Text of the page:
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Herman Melville


from: "Fields of Vision" by Denis Delaney


Family Herman Melville was born in New York in 1819. When he was only twelve years old his father died, leaving his wife with eight children and large debts.

Experiences at sea Herman left school and took a variety of jobs until 1839, when he boarded a merchant ship bound for England as a cabin boy. It was the first of a long series of sea voyages. In 1841 he found work on a whaler, but the very hard conditions persuaded him to desert the ship during a stop at a Pacific island. Captured by the natives, he lived among them for a month. After his rescue, Melville continued his adventures. His participation in a mutiny caused him to spend dome time in prison in Tahiti. On his release he joined the US Navy and finally returned home in 1844.

 Writing Melville settled in Boston and began to write fictionalized accounts of life among the natives of the Pacific Islands, Typee: A Peep at Polynesian Life (1846) and Omoo: A Narrative of Adventures in the South Seas (1847), which were immediate best sellers and allowed him to marry and buy a farm. He dedicated his next book Moby Dick; or The White Whale (1851) to his friend Nathaniel Hawthorne. The novel, although hailed as a masterpiece by a handful of critics, was not well received by the general reading public.

 Decline and pessimism With the decline in his popularity, Melville fell into depression. The lack of commercial success forced him to sell his farm and caused him to have a serious nervous breakdown. Unable to make a living from writing, in 1866 Melville took a job as a customs official in New York, a position which he held for almost twenty years. During this period he published some poetry at his own expense before returning to fiction with his last work, Billy Budd, which was published posthumously. Melville died in poverty and obscurity in 1891.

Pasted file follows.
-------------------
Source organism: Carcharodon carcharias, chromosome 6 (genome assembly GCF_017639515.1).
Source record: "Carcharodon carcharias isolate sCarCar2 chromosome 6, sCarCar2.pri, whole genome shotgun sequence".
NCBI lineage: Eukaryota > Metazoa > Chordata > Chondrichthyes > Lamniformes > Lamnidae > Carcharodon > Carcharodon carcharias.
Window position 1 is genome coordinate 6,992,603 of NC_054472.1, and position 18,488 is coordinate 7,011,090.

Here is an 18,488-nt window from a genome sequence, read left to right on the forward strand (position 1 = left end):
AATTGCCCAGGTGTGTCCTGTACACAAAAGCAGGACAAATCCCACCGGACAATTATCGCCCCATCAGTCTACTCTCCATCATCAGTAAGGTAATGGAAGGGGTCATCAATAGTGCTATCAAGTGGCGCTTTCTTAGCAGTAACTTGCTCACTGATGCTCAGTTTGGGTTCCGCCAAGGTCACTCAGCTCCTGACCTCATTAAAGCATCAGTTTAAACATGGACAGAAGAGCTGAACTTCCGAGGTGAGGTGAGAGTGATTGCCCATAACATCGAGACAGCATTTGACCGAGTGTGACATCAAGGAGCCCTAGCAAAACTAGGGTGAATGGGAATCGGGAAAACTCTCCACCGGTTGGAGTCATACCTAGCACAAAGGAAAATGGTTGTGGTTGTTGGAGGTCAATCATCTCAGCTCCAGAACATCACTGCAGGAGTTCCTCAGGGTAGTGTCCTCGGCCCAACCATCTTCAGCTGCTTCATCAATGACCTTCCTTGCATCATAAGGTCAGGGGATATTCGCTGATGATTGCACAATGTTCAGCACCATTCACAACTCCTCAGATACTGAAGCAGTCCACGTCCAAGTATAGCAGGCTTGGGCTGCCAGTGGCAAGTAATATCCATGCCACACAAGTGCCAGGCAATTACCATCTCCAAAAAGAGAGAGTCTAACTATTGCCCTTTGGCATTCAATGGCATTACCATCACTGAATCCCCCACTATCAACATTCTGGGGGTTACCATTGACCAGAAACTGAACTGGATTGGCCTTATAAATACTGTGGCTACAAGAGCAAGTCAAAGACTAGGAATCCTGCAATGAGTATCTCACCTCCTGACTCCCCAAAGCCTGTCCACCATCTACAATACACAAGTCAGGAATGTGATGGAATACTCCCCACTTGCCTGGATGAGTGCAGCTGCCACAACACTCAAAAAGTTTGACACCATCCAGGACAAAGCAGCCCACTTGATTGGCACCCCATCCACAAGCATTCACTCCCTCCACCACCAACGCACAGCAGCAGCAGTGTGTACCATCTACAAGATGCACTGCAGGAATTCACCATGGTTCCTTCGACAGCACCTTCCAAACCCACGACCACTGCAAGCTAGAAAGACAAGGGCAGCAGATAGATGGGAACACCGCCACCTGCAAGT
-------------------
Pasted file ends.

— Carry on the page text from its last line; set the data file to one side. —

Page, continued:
While during his lifetime the adventure books Typee (1846) and Omoo (1847) brought him success and financial stability, today Moby Dick (1851) is considered to be Melville’s great masterpiece.


Moby Dick The central theme of the novel is the obsession of Captain Ahab, master of the whaler Pequod, with a great white whale that had torn off one of his legs. Ahab’s life and journey are dedicated to hunting and killing the whale, a vendetta that drives himself, his ship and crew to destruction. Moby Dick is complex, multi-faceted novel. The narrative is at times naturalistic, at times fantastic and it is interrupted by metaphysical debates, soliloquies and long digressions on whales and the art of whaling. It is written in an extraordinary variety of styles which range from sailor’s slang to biblical parable to Shakespearean verse. Several themes can be found in the narrative: madness and monomania, the conflict between man and nature, the impossibility of escaping fate. Numerous symbolic associations have been made with the figure of the whale itself. It has variously been interpreted as the personification of evil in the world, the mirror image of Captain Ahab’s soul and the representation of the hidden and powerful forces of nature.

Other novels Melville’s other novels, The Confidence Man (1857) and Billy Budd, bear testimony to the writer’s considerable talent and to his increasingly pessimistic state of mind.  


External Links: http://en.wikipedia.org/wiki/Herman_Melville


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